Human Rights Issues in Talent Management
There is one set of issues which has received scant attention in Talent Management, namely the Human Rights of the individual whose career is being affected. The UK's Chartered Institute of Personnel and Development (CIPD) has produced much literature on Talent Management and related fields but there is only the barest indication that it recognises human rights as an issue. For example, until July 2012 Human Rights was not mentioned in its Code of Conduct for members but currently there is a statement that members of the CIPD shall:-
2.4 advance employment and business practices that promote equality of opportunity, diversity and inclusion and support human rights and dignity.
Again, in the context of Succession Management the apologetic tone that "in the past those selected for succession were not offered much choice" provides some evidence of later awareness that there were human rights implications - but where are the analyses of human rights issues?
What is missing is a thorough analysis of human rights implication of talent management or indeed in Personnel & Development activities generally.
To provide focus, consider the following:-
A Head of Department in a Science Faculty of a University had a vacancy for a technical specialist. He advertised the post and one of the few applicants was from a local Hi-Tech Industrial company. A manager of the company then approached the Department Head, who he knew socially, and asked him, off the record, not to recruit the technical specialist as he was much needed by the company.
A Head of Department in a Science Faculty of a University was approached by a director of a large Hi-Tech Group of Companies and offered a senior job in one of its subsidiaries. The Department Head was happy with his University job and declined the offer.
The response of the Group was to invite the Administrator of the Faculty to join its top-level human resources committee, disclose to him a succession plan they had in mind for the academic and requested the Administrator to do what he could to discourage the Department Head in his job. After a period in which the Administrator, through his control of the paperwork of the Faculty and by personal remarks carried out the Company's request, an improved offer was made by the company. This time the Head of Department, who as a result of the Faculty Administrator's actions no longer enjoyed his University job, accepted.
Putting these scenarios to a group of middle managers on a management course yielded the general opinion that such behind-the-scenes practices are acceptable as long as the person concerned does not know what has taken place. A minority, however, found them objectionable but could not say why. It is the elucidation of what is acceptable and what is not in human rights terms that is the purpose of this document.
Declarations on Human Rights
International and National Declarations on Human Rights provide general principles.
The United Nations Declaration on Human Rights does not contain an article which manifestly covers Talent Management, Career Development and the like but the following might be applicable:-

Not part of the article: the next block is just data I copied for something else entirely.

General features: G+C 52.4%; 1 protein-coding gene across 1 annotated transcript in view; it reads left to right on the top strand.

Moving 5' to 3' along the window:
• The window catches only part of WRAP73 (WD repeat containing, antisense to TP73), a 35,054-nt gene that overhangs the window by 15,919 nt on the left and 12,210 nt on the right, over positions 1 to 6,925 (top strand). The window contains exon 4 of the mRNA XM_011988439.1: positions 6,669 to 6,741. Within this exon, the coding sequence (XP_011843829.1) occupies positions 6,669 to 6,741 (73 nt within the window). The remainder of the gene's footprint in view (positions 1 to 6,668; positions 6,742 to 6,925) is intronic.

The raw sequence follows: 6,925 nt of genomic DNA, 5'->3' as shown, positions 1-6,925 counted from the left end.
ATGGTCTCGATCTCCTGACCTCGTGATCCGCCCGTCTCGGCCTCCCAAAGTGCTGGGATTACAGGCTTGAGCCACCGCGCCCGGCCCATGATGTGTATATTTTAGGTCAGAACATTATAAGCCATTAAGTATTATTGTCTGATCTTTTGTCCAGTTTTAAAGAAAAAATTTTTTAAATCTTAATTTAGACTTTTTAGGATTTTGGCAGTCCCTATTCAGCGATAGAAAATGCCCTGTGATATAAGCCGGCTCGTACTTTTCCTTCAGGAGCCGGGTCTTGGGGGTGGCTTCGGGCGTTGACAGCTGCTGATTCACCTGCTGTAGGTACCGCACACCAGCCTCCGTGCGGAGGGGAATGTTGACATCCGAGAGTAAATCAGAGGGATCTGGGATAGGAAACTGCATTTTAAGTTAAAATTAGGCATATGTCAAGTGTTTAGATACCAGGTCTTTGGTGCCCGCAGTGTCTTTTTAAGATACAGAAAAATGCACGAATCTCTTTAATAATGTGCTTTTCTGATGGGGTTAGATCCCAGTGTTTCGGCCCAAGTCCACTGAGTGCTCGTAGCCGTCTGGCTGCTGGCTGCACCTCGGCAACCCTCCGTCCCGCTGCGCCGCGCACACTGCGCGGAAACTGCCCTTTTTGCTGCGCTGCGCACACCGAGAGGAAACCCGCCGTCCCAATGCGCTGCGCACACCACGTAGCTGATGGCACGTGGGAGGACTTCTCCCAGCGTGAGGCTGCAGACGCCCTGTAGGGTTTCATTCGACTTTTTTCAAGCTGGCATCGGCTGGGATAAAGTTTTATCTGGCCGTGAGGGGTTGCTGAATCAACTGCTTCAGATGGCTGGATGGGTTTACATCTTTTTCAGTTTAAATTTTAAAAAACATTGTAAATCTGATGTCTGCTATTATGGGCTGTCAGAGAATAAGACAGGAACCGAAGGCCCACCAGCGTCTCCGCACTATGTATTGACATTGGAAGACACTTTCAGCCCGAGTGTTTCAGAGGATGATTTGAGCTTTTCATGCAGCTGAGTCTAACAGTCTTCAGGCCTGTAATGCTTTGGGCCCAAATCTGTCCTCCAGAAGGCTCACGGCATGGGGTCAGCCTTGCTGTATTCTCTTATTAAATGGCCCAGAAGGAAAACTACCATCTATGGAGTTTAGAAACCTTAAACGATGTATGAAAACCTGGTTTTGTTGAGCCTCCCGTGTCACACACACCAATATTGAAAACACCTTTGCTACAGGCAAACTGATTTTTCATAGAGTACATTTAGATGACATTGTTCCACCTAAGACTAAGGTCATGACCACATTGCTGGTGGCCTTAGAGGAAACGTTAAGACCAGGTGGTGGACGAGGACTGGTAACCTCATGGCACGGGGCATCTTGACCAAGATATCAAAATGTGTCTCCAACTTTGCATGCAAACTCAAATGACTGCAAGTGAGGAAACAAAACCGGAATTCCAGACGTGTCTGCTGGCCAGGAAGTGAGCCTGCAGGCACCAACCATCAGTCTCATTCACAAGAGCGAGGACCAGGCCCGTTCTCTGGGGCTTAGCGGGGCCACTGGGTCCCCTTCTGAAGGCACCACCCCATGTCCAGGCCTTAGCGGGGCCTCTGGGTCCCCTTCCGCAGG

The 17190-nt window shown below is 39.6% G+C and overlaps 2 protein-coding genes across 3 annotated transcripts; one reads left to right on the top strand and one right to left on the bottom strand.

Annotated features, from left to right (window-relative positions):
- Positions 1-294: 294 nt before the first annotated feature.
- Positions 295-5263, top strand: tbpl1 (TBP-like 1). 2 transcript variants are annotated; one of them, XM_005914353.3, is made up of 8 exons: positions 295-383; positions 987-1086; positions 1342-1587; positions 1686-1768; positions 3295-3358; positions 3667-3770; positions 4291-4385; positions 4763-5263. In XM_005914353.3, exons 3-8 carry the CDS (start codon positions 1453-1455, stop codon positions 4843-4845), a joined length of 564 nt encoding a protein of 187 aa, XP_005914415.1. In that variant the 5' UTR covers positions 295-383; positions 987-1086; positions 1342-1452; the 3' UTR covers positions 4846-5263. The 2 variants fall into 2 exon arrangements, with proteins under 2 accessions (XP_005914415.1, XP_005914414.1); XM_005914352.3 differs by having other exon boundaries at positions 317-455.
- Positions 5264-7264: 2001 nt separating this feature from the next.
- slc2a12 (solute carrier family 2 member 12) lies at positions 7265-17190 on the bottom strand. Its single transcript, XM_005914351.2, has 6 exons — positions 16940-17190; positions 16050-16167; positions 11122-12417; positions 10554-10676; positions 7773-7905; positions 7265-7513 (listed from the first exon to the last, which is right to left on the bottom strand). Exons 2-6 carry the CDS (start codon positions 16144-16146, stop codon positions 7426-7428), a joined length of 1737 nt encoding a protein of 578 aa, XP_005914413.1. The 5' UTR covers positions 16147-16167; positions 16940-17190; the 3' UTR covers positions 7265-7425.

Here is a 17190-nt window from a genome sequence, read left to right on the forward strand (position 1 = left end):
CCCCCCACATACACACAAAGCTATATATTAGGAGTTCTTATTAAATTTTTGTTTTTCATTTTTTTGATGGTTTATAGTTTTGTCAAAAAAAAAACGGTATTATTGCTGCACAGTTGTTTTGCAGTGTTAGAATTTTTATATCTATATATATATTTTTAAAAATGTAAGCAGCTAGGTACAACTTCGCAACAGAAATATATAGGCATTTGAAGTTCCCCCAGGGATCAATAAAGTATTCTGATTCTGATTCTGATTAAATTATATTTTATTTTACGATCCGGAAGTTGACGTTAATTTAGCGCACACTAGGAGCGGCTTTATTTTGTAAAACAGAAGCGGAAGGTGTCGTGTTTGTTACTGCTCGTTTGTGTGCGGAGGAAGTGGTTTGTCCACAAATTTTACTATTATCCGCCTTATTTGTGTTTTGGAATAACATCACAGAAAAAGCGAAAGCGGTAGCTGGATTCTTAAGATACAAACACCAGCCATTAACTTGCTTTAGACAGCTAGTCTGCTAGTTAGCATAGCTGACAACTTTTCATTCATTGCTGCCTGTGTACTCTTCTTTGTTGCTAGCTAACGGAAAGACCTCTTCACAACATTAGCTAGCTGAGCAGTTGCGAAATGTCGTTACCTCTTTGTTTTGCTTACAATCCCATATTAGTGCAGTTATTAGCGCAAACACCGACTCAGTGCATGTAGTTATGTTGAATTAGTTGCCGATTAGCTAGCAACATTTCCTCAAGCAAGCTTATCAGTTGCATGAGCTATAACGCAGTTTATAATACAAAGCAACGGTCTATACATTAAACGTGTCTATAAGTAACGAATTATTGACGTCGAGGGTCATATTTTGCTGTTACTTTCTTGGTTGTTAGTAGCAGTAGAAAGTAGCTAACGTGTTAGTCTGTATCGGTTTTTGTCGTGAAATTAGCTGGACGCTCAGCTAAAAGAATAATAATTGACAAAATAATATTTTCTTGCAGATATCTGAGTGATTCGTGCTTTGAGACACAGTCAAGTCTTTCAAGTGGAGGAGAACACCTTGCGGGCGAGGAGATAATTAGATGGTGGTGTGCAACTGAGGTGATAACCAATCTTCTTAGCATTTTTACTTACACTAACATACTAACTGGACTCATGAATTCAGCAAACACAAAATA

Article 3 Everyone has the right to . . . liberty . . .
Article 4 No one shall be held in slavery or servitude; . . .
Article 12 arbitrary interference
Article 20 no-one compelled to belong to an association
Article 23 free choice of employment
Directgov lists a number of rights which UK citizens enjoy under the Human Rights Act 1998, which was derived from the European Convention on Human Rights. The- following may be relevant:
freedom from slavery and forced labour
the right to liberty
the right to respect for private and family life
freedom of thought, conscience and religion
freedom of expression
freedom of assembly and association
the right not to be discriminated against in respect of these rights and freedoms
The Declaration goes on to say:-
If any of these rights and freedoms are abused you have a right to an effective solution in law.
Classification of Human Rights Issues
Human rights activities have burgeoned in the past decade or two. Human Rights issues are generally concerned with the underdog, the impoverished, the oppressed minority group. To determine where Human Rights issues arising in connection with the career development of a talented minority fit in with the panoply of Human Rights concepts a pilot classification was devised based on what the websites of two organisations - Amnesty International and Global Giving - cited under the heading Human Rights. The following categories emerged:-
None of the above categories reveal a cogent link to HRI in Talent Management, except perhaps Category 9. Details of the pilot classification can be accessed by the following link:-
Preliminary Thoughts on HRI in Talent Management
In Scenario A the Industrial company sought to override the choice made by the specialist and the methods it used featured the following:-
In Scenario B, features i, ii & iii of Scenario A are present but an additional feature was employed, namely:-
iv. A psychological method of influence - e.g. to bring about a move an expertly applied covert 'stick' was arranged in one organisation to complement the overt 'carrot' of an improved offer from the external organisation.
In Scenario A the Company was acting in its own interests and there was no guarantee that the member of staff would benefit but in Scenario B the Group intended the Head of Department to benefit as well as itself.
In searching for human rights principles in talent management can the following be deduced from Scenarios A & B?
These are but preliminary notions derived from two simple scenarios. To explore HRI in more detail a series of Case Studies have been prepared, all based on actual experiences and reflecting in considerable measure the complexity of HRI in Talent Management and other Personnel & Development activities.